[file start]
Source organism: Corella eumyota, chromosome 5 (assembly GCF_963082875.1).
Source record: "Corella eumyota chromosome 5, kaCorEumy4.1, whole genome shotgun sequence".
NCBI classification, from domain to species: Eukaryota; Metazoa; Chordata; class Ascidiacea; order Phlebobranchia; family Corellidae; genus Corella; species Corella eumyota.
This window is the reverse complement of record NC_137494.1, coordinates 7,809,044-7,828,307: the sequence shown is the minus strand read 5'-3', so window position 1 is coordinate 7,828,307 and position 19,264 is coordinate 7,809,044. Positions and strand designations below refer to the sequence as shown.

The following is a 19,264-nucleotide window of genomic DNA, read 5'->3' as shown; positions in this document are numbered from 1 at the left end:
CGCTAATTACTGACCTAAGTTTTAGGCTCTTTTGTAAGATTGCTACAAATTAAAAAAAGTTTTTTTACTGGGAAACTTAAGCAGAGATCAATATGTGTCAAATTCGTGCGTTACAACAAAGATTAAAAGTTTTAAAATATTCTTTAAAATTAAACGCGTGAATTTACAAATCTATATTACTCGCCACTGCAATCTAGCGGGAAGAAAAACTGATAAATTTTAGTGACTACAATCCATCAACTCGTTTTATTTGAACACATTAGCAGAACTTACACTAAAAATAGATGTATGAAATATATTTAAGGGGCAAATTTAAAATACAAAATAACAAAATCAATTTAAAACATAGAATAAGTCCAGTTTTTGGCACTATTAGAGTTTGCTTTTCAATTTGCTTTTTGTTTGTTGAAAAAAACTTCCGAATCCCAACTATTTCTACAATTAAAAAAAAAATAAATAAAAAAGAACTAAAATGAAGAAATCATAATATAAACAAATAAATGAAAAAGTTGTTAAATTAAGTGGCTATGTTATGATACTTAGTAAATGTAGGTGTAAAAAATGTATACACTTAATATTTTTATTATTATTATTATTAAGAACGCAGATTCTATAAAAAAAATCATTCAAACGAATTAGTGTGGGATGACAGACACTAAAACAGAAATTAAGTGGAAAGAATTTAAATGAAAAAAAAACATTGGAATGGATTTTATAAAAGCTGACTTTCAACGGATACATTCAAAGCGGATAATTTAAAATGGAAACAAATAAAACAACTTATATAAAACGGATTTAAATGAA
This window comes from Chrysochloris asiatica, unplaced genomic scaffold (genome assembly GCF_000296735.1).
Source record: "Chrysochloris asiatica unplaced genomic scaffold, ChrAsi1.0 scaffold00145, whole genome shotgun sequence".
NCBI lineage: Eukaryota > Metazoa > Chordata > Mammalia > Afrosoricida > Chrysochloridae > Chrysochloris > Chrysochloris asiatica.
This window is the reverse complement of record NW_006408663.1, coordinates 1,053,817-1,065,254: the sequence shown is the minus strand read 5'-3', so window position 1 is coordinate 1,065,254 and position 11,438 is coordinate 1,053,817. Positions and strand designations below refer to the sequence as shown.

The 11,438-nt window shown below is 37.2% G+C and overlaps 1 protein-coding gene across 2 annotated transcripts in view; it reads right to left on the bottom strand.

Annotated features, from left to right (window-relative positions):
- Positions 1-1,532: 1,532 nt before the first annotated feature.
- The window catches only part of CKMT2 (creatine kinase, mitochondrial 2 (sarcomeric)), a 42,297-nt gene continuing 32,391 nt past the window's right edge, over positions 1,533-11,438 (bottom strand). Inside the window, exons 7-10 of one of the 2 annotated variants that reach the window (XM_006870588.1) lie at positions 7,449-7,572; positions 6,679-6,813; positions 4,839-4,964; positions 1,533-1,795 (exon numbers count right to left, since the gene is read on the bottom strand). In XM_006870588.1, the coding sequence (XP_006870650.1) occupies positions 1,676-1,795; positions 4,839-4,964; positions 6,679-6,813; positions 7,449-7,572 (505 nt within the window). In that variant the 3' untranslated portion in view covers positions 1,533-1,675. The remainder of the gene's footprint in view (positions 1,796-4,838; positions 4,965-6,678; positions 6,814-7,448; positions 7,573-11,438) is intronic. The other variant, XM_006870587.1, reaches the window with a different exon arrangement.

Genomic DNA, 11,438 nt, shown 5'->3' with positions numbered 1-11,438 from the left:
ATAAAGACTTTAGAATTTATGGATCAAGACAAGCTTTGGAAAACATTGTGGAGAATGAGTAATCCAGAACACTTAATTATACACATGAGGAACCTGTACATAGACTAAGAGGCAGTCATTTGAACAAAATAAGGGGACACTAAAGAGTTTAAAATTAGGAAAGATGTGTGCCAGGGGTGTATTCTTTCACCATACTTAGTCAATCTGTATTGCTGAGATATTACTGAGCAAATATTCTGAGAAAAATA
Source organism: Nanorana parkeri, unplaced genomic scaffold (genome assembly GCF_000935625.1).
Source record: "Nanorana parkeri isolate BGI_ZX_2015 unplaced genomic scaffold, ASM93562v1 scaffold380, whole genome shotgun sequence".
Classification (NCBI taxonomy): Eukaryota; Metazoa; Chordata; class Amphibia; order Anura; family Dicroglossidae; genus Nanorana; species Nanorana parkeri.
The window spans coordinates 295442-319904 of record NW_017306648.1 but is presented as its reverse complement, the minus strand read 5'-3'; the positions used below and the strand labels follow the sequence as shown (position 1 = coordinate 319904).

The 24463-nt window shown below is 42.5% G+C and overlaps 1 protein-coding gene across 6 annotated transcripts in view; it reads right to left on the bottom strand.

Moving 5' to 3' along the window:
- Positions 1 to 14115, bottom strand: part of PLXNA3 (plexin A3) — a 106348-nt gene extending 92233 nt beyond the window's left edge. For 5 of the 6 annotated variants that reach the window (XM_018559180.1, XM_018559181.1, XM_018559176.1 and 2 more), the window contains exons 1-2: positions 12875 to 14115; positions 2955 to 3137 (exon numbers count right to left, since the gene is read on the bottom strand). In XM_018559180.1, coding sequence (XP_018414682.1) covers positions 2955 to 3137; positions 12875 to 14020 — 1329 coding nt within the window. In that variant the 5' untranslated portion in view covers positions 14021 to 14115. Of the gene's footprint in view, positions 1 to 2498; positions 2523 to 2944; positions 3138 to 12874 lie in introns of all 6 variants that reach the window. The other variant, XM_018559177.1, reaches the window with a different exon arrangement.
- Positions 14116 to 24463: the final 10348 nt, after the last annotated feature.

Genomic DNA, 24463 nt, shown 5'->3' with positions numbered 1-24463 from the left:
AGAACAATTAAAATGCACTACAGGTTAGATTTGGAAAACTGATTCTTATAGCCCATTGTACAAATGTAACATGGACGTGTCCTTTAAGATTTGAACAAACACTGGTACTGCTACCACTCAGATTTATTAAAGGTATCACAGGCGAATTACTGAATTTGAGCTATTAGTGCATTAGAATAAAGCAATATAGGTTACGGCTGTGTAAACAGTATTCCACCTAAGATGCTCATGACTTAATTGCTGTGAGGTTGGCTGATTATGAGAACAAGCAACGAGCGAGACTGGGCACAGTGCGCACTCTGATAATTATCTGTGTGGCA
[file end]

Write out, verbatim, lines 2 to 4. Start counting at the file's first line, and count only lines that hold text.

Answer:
Source record: "Corella eumyota chromosome 5, kaCorEumy4.1, whole genome shotgun sequence".
NCBI classification, from domain to species: Eukaryota; Metazoa; Chordata; class Ascidiacea; order Phlebobranchia; family Corellidae; genus Corella; species Corella eumyota.
This window is the reverse complement of record NC_137494.1, coordinates 7,809,044-7,828,307: the sequence shown is the minus strand read 5'-3', so window position 1 is coordinate 7,828,307 and position 19,264 is coordinate 7,809,044. Positions and strand designations below refer to the sequence as shown.